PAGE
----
Small seedlings will usually arrive in airtight bags which contain wet moss to keep the plants moist. Follow the directions on the bag. Taller hardwood seedlings will probably stick out of the bag at the top and will have to be handled accordingly. It is best to plant your trees immediately after arrival if possible. If not planted right away, they must be stored in a cool, shady place. If the bags are left in the sun, the plants will overheat and survivability will decrease. If planting will be delayed more than a week, it is best to remove the trees from the bag and “heel them in” by placing the roots in a shallow trench full of dirt and keeping them moist.
When it comes to a high-value tree, the old adage is, “Plant a $5 tree in a $10 hole.” The better the hole, the better the tree will do. The best way is to dig a hole with a shovel or post-hole digger. Be sure it is large enough that the roots are not crowded or curled, but are spread out in a natural position. If the soil is heavy or hard, you may want to mix it with some topsoil, sand or humus to give it better texture. (The top layer of soil from a forest is excellent to mix in, because it contains a balance of nutrients, acids and fungi that trees are already thriving on!)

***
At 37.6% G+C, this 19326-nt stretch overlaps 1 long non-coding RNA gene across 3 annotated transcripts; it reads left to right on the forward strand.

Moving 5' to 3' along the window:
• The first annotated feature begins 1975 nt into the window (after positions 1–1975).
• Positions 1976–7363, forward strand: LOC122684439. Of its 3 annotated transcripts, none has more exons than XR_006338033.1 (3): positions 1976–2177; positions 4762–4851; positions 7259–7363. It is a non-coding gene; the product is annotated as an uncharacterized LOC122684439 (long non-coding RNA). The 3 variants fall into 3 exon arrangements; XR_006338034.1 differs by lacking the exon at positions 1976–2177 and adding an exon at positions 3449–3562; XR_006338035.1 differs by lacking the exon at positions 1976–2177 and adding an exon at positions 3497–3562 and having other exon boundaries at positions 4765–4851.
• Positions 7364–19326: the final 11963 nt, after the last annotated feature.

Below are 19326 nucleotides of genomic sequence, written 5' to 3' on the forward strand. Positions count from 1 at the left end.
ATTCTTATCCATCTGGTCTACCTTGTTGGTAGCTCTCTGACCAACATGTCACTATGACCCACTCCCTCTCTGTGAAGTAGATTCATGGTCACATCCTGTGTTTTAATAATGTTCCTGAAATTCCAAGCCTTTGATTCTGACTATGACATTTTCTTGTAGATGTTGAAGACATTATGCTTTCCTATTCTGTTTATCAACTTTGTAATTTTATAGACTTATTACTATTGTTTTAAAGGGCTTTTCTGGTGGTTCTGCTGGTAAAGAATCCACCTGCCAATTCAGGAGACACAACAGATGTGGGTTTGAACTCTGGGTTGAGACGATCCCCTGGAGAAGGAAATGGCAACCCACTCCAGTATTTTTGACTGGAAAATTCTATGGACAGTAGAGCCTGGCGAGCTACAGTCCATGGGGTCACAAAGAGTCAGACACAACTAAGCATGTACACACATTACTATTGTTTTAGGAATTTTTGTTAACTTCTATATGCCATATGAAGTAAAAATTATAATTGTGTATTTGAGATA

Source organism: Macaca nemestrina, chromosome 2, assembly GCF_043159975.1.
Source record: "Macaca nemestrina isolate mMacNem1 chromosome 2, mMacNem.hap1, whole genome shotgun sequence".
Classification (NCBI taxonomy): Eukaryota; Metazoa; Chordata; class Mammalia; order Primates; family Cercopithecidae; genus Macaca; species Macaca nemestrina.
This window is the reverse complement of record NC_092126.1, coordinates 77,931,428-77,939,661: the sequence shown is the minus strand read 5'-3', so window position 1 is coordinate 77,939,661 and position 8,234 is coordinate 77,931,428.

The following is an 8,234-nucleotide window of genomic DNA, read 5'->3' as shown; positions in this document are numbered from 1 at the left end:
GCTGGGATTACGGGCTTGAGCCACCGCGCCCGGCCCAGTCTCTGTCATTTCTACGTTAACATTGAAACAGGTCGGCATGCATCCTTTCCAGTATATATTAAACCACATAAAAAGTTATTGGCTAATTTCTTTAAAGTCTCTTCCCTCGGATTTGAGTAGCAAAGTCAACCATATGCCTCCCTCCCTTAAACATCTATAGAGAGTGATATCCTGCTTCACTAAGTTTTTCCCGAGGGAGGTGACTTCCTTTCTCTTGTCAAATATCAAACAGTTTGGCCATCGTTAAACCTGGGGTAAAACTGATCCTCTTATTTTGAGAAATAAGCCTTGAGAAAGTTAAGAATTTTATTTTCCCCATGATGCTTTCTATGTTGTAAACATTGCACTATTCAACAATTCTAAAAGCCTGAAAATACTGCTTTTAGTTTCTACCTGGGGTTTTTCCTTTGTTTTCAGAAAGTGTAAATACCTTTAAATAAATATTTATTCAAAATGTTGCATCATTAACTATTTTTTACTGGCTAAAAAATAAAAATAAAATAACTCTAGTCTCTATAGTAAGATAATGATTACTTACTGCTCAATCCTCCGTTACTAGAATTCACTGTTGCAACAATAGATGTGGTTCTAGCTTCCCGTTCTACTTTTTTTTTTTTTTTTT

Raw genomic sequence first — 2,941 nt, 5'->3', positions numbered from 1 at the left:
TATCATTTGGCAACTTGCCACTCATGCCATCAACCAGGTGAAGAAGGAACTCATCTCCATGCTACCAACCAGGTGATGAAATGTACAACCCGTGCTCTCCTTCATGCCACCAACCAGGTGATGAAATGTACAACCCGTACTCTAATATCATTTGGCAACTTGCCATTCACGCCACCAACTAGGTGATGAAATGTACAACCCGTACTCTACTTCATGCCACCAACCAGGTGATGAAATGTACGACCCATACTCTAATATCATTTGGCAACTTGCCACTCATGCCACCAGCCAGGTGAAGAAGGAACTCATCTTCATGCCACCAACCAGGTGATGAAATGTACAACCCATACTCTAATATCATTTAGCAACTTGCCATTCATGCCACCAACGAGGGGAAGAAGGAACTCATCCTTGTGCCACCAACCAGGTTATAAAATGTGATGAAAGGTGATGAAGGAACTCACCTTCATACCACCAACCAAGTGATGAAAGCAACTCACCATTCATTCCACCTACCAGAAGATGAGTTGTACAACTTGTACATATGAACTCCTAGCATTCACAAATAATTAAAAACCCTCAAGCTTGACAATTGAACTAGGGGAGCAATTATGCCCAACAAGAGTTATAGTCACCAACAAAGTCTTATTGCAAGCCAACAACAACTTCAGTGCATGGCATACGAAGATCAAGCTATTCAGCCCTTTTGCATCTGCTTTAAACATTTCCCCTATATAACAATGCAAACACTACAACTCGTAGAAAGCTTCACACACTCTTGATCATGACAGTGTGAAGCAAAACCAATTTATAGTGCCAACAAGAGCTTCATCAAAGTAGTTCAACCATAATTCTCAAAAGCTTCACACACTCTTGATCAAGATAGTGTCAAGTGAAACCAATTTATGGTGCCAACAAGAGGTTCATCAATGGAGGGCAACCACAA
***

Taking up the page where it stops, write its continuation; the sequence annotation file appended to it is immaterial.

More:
Place the seedlings in the hole, keeping it at about the same depth it was at originally. Replace the dirt, being careful to pack it firmly around the roots. Air spaces touching the roots will kill them. Lastly, firm the soil around the tree with your foot. In the case of shade or orchard trees (in other words: high-value), it is a good idea to water each tree as it is planted.
If many acres need to be planted by hand, a tool called a dibble or planting bar is used. While it doesn’t do as good a job as a shovel, it is a whole lot faster. Used mostly on pines and other conifers, it’s ideal for your .30¢ seedlings. An expert planter can plant 1000 trees a day with this tool on rugged terrain. But don’t try it on your first day! A dibble can be bought ($25) or can be made by anyone who can weld. Here is the procedure for planting with a dibble:
CARE OF YOUR TREES